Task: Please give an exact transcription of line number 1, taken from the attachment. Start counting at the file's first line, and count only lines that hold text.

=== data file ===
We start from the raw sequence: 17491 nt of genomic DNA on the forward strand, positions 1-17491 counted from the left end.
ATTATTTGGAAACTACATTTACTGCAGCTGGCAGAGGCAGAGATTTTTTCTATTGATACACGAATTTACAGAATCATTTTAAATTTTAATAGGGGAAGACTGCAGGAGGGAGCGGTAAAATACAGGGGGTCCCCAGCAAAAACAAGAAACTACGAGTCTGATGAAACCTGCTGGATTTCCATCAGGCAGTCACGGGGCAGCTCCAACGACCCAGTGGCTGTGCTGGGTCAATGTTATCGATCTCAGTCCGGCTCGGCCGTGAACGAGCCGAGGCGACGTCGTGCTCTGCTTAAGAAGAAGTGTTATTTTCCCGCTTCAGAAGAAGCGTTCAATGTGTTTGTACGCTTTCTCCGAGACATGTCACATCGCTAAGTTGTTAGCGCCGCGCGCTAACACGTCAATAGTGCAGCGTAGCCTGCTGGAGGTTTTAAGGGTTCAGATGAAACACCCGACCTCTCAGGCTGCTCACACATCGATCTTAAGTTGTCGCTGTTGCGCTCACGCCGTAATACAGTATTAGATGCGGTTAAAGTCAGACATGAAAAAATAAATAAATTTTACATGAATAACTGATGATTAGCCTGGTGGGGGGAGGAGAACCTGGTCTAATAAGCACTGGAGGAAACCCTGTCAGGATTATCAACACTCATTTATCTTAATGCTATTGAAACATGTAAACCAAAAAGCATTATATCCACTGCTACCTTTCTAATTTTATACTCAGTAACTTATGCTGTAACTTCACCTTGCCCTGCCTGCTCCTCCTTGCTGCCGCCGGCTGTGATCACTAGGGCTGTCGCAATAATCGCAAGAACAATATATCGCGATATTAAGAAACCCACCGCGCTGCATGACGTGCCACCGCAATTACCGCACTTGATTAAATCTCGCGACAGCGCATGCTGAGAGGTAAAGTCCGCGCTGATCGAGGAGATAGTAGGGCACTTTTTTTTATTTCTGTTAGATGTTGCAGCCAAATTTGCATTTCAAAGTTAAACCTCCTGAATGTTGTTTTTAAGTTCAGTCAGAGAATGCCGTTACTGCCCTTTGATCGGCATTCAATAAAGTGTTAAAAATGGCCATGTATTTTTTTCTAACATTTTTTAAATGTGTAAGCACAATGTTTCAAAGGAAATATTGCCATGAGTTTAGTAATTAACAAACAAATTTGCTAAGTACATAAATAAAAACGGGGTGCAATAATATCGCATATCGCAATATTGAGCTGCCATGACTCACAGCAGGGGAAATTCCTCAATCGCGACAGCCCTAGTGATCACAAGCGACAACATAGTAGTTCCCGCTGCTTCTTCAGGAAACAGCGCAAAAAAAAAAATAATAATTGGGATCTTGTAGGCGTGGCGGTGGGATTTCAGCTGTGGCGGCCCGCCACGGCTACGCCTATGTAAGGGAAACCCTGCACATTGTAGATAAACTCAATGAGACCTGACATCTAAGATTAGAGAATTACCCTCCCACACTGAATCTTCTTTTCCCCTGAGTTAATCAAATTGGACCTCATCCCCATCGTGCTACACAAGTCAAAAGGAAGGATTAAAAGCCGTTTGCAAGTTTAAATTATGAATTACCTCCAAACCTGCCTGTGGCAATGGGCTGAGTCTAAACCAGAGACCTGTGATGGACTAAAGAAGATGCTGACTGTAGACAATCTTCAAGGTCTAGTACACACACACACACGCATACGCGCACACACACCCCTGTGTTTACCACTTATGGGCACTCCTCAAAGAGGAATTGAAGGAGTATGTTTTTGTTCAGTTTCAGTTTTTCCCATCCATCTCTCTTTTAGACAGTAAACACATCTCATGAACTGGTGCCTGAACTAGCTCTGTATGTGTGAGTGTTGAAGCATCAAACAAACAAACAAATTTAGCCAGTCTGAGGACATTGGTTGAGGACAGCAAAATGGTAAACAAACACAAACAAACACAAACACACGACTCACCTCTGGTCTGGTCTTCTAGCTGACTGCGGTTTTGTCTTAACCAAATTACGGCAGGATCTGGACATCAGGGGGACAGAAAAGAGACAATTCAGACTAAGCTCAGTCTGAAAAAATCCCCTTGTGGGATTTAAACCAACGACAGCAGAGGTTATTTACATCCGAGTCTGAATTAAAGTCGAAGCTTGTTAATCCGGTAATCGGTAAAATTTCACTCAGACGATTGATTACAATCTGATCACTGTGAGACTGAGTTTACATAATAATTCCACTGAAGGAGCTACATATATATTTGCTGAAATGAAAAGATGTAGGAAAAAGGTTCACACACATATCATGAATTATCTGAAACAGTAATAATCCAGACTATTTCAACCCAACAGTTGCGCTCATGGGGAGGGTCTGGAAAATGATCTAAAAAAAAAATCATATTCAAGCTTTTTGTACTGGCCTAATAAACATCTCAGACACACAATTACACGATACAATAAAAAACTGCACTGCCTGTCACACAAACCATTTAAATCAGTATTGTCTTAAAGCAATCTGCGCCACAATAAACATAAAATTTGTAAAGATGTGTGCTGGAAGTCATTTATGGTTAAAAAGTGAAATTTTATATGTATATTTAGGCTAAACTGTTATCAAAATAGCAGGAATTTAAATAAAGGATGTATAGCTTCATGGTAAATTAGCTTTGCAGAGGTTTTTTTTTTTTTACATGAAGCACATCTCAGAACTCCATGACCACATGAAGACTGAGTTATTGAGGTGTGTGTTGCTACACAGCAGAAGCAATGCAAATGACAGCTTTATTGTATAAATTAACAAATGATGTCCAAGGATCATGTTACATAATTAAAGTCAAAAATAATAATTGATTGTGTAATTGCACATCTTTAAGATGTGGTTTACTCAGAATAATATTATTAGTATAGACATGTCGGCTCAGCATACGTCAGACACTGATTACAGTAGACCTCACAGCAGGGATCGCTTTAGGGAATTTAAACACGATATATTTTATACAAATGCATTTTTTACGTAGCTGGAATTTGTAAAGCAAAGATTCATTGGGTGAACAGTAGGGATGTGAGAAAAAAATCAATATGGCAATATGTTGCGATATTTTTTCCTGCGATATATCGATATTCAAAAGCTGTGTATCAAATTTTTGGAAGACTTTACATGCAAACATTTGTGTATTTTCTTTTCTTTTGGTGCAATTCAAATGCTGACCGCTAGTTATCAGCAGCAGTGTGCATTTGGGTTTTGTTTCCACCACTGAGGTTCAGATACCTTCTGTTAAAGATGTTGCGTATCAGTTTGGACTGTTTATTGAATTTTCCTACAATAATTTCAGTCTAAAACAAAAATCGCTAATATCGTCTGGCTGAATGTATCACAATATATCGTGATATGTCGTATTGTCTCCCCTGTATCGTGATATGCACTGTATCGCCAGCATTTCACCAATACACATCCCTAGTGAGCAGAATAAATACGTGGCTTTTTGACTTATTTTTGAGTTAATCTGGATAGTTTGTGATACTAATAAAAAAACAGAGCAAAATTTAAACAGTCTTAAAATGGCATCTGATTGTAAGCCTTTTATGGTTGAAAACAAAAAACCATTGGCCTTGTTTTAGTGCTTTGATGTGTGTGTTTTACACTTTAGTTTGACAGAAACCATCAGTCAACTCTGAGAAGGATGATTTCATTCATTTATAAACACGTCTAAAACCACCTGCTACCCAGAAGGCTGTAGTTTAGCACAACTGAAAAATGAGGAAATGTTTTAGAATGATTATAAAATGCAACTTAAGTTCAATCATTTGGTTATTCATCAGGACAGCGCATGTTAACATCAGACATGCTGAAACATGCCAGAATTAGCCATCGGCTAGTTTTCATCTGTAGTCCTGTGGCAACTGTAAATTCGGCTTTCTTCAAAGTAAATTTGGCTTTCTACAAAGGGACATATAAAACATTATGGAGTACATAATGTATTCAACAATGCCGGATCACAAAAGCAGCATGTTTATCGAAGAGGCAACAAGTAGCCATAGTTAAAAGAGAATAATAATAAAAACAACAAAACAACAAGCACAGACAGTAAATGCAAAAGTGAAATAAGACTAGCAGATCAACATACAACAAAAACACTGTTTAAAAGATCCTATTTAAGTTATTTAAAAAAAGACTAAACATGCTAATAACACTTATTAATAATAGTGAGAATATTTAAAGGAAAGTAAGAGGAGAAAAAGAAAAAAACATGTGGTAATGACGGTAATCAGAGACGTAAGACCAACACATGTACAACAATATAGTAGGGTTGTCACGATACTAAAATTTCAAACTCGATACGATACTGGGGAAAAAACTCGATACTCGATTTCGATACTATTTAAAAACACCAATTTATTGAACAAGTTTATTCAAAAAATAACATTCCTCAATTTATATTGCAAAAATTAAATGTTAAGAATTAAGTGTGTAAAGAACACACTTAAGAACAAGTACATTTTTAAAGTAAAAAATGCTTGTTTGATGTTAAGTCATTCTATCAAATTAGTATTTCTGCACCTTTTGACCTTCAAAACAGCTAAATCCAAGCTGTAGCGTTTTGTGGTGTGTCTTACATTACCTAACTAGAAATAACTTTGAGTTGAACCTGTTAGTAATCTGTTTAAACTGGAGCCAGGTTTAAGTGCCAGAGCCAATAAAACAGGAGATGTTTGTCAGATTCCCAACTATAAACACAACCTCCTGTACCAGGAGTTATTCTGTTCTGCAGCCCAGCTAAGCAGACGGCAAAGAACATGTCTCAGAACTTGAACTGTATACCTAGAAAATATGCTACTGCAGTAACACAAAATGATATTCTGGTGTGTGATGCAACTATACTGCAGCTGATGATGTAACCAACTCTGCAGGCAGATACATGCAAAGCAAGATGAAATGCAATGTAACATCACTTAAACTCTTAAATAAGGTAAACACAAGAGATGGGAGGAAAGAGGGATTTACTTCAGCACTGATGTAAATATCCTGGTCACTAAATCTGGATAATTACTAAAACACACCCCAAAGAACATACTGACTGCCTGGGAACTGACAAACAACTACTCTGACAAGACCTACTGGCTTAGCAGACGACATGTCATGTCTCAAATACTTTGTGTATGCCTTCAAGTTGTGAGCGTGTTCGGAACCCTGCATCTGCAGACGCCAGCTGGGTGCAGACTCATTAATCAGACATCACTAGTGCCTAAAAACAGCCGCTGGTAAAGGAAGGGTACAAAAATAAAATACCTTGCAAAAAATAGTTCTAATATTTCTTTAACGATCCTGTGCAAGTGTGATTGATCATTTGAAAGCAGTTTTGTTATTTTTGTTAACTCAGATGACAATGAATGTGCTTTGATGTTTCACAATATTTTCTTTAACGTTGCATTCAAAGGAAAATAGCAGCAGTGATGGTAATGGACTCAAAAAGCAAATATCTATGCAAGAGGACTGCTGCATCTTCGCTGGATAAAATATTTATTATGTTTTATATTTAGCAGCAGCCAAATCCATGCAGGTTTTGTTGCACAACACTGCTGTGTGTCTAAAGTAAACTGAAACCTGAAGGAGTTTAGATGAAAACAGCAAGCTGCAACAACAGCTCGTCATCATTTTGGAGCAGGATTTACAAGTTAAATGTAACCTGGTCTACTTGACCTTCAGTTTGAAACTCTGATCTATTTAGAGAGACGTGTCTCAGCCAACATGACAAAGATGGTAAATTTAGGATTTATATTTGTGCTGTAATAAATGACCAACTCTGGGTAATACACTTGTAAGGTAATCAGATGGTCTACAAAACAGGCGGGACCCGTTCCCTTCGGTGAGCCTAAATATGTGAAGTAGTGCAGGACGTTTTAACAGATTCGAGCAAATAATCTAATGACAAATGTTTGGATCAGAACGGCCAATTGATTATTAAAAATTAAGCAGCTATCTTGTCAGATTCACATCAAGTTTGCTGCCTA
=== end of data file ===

We start from the raw sequence: 17491 nt of genomic DNA on the forward strand, positions 1-17491 counted from the left end.